Let's say you're preparing dinner and you realize with dismay that you don't have any certified organic Tuscan kale. What to do?
Here's how Michelle Obama handled this very predicament Thursday afternoon:
The Secret Service and the D.C. police brought in three dozen vehicles and shut down H Street, Vermont Avenue, two lanes of I Street and an entrance to the McPherson Square Metro station. They swept the area, in front of the Department of Veterans Affairs, with bomb-sniffing dogs and installed magnetometers in the middle of the street, put up barricades to keep pedestrians out, and took positions with binoculars atop trucks. Though the produce stand was only a block or so from the White House, the first lady hopped into her armored limousine and pulled into the market amid the wail of sirens.
Then, and only then, could Obama purchase her leafy greens. "Now it's time to buy some food," she told several hundred people who came to watch. "Let's shop!"
Cowbells were rung. Somebody put a lei of marigolds around Obama's neck. The first lady picked up a straw basket and headed for the "Farm at Sunnyside" tent, where she loaded up with organic Asian pears, cherry tomatoes, multicolored potatoes, free-range eggs and, yes, two bunches of Tuscan kale. She left the produce with an aide, who paid the cashier as Obama made her way back to the limousine.
There's nothing like the simple pleasures of a farm stand to return us to our agrarian roots.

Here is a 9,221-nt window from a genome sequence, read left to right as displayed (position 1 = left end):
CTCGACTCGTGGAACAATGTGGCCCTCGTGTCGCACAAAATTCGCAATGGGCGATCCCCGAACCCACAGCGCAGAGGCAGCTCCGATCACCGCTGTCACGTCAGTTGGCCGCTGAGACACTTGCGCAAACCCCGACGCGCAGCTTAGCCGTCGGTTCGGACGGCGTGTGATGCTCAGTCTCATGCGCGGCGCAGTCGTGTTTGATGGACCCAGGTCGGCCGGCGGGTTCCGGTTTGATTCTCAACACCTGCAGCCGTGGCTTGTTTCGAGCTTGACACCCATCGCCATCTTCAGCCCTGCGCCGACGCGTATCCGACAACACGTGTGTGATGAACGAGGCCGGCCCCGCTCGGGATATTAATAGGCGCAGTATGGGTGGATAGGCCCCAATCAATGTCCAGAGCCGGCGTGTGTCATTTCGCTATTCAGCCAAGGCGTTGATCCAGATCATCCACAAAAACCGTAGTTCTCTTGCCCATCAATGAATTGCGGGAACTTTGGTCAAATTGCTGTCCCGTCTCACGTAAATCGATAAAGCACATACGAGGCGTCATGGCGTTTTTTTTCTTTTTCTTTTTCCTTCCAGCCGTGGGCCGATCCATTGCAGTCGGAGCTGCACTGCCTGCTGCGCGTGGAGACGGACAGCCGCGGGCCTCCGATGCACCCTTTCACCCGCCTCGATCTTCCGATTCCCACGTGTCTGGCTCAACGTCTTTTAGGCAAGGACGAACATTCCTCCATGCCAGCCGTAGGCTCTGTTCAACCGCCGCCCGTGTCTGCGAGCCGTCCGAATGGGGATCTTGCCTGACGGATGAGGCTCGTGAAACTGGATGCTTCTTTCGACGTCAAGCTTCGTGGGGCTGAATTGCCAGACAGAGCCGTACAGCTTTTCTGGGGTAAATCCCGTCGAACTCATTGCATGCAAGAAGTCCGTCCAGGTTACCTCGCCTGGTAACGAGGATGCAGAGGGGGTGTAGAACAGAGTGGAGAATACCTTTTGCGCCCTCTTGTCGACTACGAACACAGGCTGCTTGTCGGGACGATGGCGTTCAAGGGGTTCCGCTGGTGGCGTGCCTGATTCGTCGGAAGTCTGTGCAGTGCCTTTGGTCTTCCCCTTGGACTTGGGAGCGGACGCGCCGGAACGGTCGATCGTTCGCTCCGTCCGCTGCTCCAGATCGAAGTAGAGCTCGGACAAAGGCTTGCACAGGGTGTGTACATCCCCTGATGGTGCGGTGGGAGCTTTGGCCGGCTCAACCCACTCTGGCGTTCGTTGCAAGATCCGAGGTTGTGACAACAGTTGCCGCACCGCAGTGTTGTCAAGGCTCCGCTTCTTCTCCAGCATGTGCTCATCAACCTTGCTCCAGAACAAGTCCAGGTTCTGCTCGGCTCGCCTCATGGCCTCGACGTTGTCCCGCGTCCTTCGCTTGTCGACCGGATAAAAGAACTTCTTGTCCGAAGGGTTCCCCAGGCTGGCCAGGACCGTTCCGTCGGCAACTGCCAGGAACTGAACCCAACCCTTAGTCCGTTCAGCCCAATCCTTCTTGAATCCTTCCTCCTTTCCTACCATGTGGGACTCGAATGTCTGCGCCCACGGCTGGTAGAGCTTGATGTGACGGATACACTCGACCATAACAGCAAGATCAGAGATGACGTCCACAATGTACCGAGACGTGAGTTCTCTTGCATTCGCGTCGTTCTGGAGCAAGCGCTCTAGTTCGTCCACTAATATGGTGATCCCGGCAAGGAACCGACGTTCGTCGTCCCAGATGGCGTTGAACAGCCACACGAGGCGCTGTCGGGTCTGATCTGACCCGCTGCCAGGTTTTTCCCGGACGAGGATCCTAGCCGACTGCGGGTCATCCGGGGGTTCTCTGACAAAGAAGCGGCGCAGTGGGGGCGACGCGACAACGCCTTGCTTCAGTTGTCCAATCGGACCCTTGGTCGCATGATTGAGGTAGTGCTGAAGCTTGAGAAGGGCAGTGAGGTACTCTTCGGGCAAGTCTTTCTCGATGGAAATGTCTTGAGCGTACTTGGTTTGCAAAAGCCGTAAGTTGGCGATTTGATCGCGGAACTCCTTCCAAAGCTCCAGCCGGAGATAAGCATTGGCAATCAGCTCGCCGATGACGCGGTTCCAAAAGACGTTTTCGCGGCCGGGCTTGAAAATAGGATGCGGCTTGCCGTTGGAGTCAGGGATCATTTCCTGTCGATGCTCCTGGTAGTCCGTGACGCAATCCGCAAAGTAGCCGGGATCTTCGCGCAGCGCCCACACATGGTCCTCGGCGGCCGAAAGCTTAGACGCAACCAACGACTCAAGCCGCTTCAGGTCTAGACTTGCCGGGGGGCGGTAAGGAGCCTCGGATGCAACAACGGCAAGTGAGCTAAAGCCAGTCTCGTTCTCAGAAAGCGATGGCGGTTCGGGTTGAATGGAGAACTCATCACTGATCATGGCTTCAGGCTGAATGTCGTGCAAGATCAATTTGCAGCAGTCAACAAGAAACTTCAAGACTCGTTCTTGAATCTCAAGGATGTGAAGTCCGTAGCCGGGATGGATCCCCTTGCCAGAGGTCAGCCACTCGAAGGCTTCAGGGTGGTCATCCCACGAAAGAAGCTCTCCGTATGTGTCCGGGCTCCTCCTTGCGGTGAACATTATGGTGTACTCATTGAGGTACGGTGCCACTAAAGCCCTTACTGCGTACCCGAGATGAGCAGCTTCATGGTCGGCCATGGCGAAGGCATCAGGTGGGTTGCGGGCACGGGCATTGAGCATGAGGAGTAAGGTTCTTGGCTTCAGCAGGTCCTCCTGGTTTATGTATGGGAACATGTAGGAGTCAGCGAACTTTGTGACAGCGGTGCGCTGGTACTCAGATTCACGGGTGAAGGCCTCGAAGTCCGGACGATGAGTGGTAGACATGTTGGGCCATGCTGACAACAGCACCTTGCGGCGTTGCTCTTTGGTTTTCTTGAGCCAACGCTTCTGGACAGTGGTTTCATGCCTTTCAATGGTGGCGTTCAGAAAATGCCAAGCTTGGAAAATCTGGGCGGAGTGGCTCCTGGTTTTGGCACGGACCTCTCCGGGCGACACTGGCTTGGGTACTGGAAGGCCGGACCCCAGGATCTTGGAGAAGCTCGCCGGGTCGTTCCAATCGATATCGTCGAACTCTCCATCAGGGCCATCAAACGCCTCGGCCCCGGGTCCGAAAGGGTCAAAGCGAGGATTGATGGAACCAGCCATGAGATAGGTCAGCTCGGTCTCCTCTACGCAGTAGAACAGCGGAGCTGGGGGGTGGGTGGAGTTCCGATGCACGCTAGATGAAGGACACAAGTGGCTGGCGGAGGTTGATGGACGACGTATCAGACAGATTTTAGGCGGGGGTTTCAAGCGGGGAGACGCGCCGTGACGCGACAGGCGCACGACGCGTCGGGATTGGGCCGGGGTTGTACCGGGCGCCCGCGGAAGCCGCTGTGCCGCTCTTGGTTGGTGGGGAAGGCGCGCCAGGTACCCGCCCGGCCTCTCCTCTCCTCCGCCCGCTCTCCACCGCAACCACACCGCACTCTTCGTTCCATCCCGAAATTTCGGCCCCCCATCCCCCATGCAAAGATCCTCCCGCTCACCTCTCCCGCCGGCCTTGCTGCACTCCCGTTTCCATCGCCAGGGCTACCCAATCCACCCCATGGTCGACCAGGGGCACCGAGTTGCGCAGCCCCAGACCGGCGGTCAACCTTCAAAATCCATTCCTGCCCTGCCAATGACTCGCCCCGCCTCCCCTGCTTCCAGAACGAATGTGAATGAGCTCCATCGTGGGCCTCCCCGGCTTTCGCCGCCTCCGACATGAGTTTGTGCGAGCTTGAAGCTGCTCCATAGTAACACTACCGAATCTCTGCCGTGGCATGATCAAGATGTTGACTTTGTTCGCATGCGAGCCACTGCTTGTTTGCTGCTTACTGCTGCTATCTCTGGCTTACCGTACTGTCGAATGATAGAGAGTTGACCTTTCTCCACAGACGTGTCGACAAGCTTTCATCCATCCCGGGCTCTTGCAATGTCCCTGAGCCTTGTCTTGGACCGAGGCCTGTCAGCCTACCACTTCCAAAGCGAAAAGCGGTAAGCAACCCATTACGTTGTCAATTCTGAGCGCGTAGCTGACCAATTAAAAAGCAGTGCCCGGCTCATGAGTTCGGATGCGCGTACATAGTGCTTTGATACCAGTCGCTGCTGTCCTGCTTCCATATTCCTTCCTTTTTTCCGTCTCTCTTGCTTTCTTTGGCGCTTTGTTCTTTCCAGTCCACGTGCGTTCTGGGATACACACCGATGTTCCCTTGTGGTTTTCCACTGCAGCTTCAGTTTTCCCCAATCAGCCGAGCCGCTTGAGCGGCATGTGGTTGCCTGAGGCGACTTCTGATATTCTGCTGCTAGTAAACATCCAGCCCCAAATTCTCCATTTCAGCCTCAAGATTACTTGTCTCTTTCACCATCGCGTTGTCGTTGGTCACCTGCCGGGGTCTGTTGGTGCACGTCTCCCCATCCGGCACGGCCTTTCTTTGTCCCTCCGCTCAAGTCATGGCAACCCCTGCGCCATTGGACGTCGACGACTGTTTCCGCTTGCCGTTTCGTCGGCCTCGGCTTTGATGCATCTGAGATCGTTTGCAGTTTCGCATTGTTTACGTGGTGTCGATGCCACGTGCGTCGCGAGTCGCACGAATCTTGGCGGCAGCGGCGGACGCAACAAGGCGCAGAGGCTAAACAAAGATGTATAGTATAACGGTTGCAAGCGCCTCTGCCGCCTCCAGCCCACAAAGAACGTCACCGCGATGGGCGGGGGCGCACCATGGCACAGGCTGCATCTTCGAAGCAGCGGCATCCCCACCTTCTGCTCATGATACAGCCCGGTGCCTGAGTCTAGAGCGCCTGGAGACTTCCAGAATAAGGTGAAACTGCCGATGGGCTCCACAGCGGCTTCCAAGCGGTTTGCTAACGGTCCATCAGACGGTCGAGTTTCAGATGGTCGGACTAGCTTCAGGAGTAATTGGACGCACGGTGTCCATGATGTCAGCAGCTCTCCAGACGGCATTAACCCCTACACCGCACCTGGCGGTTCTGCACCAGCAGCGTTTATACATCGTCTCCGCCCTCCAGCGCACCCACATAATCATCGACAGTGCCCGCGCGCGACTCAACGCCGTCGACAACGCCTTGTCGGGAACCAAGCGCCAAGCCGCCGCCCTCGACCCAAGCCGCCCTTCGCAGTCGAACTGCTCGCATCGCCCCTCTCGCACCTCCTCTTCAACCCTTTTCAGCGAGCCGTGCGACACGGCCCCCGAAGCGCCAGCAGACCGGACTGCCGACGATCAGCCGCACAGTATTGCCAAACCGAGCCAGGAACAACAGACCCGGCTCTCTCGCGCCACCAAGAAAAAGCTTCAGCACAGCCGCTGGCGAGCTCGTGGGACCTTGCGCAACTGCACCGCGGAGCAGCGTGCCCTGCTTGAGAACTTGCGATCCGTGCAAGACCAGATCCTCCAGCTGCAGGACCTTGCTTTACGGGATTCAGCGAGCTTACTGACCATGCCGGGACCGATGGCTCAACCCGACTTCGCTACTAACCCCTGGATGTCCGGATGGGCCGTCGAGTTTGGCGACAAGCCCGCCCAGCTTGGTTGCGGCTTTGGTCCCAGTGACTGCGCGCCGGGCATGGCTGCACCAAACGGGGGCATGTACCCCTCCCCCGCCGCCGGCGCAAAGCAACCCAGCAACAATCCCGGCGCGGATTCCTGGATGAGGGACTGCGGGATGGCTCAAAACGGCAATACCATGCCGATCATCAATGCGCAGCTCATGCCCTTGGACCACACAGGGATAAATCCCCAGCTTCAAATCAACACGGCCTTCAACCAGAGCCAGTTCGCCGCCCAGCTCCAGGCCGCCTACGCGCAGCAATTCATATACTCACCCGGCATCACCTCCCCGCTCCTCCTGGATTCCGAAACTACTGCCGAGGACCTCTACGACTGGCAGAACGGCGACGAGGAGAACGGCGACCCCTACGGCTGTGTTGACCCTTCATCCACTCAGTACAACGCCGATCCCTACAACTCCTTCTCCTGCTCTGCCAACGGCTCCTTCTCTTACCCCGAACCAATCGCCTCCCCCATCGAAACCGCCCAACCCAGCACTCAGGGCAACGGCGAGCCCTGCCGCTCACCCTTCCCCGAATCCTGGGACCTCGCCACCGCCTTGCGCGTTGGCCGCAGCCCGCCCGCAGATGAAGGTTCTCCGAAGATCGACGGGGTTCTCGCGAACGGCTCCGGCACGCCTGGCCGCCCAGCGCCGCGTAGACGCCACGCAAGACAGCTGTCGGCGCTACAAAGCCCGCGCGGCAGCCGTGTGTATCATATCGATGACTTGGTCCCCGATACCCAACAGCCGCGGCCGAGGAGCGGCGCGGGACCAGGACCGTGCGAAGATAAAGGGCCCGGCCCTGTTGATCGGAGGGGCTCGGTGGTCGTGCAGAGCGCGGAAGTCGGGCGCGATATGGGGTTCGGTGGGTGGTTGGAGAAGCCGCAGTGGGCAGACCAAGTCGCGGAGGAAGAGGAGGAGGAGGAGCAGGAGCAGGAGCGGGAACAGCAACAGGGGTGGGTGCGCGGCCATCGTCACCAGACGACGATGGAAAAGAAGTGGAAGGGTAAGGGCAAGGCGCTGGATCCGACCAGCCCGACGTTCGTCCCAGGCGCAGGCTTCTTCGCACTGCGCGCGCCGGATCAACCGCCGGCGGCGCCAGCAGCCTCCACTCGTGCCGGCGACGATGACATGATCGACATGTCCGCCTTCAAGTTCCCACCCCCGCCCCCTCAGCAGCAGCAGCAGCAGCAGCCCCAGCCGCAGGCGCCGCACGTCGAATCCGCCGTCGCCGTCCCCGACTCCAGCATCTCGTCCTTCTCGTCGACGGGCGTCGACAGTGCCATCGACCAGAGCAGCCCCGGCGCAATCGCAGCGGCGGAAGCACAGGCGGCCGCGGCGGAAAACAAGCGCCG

The promotion of organic and locally grown food, though an admirable cause, is a risky one for the Obamas, because there's a fine line between promoting healthful eating and sounding like a snob. The president, when he was a candidate in 2007, got in trouble in Iowa when he asked a crowd, "Anybody gone into Whole Foods lately and see what they charge for arugula?" Iowans didn't have a Whole Foods.
For that reason, it's probably just as well that the first lady didn't stop by the Endless Summer Harvest tent yesterday. The Virginia farm had a sign offering "tender baby arugula" -- hydroponically grown, pesticide free -- and $5 for four ounces, which is $20 a pound.
Obama, in her brief speech to the vendors and patrons, handled the affordability issue by pointing out that people who pay with food stamps would get double the coupon value at the market. Even then, though, it's hard to imagine somebody using food stamps to buy what the market offered: $19 bison steak from Gunpowder Bison, organic dandelion greens for $12 per pound from Blueberry Hill Vegetables, the Piedmont Reserve cheese from Everson Dairy at $29 a pound. Rounding out the potential shopping cart: $4 for a piece of "walnut dacquoise" from the Praline Bakery, $9 for a jumbo crab cake at Chris's Marketplace, $8 for a loaf of cranberry-walnut bread and $32 for a bolt of yarn.
The first lady said the market would particularly appeal to federal employees in nearby buildings to "pick up some good stuff for dinner." Yet even they might think twice about spending $3 for a pint of potatoes when potatoes are on sale for 40 cents a pound at Giant. They could get nearly five dozen eggs at Giant for the $5 Obama spent for her dozen.
And she spoke of her own culinary efforts: "There are times when putting together a healthy meal is harder than you might imagine."
Particularly when it involves a soundstage, an interpreter for the deaf, three TV satellite trucks and the closing of part of downtown Washington.
There's no way to improve on that except a recreation of the farm at Versailles.